The Butcher, The Chef And The Swordsman Reviews

September 4, 2020
The film is chaotic, but it's also a tremendous amount of fun for those able to simply abandon their expectations.
May 15, 2018
This film breaks almost every filmic rule regarding amount of content, pacing and editing speed, but somehow the combination flies through the air as swiftly and smoothly as the magical cleaver, slicing all that oppose it.
March 23, 2011
It is hard to say how much influence (Doug) Liman had over the finished product, but the already jittery directorial eye of Wuershan may have been better served by a collaborator who favours a less-is-more approach.
March 20, 2011
Wuershang is too busy mixing up a slurry of postmodern techniques, abortive fight scenes, and noisy set pieces to spend any time on fundamentals.
March 18, 2011
About the only thing this cinematic whirligig skimps on is coherence, both narrative and aesthetic.
March 18, 2011
This coarse, complicated period comedy is unlikely to catch on with mainstream U.S. audiences, while fans of contemporary Chinese movies will compare it-mostly unfavorably-to Stephen Chow's equally broad but more graceful action comedies.
March 18, 2011
In his embrace of American sensibilities, Wuershan seems to have mastered a Hollywood specialty: empty calories served loud, flashy and fast.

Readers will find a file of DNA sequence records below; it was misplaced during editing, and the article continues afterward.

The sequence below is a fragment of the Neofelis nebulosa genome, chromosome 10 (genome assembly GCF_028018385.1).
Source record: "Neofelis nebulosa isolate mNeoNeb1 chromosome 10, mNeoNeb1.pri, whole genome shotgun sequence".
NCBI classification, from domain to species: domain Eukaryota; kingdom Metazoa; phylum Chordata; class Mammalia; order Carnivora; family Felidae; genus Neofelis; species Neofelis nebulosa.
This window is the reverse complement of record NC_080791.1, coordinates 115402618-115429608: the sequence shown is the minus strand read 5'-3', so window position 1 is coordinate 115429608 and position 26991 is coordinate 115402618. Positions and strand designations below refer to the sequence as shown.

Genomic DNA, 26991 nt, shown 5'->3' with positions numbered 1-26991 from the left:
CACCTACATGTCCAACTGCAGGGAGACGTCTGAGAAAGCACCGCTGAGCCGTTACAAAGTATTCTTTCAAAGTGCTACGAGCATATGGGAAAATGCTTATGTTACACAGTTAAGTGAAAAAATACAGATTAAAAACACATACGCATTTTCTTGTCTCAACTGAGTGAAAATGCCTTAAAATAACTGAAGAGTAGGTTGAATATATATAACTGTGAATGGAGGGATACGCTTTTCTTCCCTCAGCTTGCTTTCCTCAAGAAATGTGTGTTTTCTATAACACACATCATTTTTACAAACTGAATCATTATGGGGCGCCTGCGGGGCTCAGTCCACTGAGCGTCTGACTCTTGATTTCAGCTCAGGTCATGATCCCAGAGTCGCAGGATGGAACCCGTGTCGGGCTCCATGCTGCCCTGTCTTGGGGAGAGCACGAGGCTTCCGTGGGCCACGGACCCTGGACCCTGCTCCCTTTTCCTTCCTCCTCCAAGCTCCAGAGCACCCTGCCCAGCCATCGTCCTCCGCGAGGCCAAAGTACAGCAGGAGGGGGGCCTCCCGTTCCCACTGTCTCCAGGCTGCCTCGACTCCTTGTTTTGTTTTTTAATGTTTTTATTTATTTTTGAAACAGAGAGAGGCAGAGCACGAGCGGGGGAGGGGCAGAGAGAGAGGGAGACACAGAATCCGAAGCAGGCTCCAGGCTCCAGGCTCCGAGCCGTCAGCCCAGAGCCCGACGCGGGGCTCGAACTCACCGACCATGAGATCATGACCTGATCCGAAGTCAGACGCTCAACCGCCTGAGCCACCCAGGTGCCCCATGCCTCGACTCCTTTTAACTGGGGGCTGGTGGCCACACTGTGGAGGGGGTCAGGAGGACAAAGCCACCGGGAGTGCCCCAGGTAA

March 18, 2011
And the prize for the most incomprehensible movie of the millennium goes to the Chinese martial-arts comedy "The Butcher, the Chef and the Swordsman."
March 17, 2011
Wuershan's heavy hand, never letting up for a moment to allow any air or life to enter the film, cuts off the film's energy even as it rattles relentlessly on.
March 17, 2011
If [it] sounds juvenile, well, okay, maybe it is. But who cares, when it's all so damn much fun?
March 17, 2011
If it's diminished by the director's feverish urge to over-achieve, this movie is clearly the kind of irreverent, multi-platform, cross-genre, otherworldly stuff Hollywood wants from China: fast, furious, big, bold and brassy.
March 15, 2011
Only in the centerpiece sequence does first-time director Wuershan successfully maintain his balance of the grotesque and the fanciful, a tricky feat elsewhere upset by his obnoxious style.
March 12, 2011
Likeable crazy, combined with visual stylistics and driven by a sense of humour, this madcap Chinese martial arts frolic has everything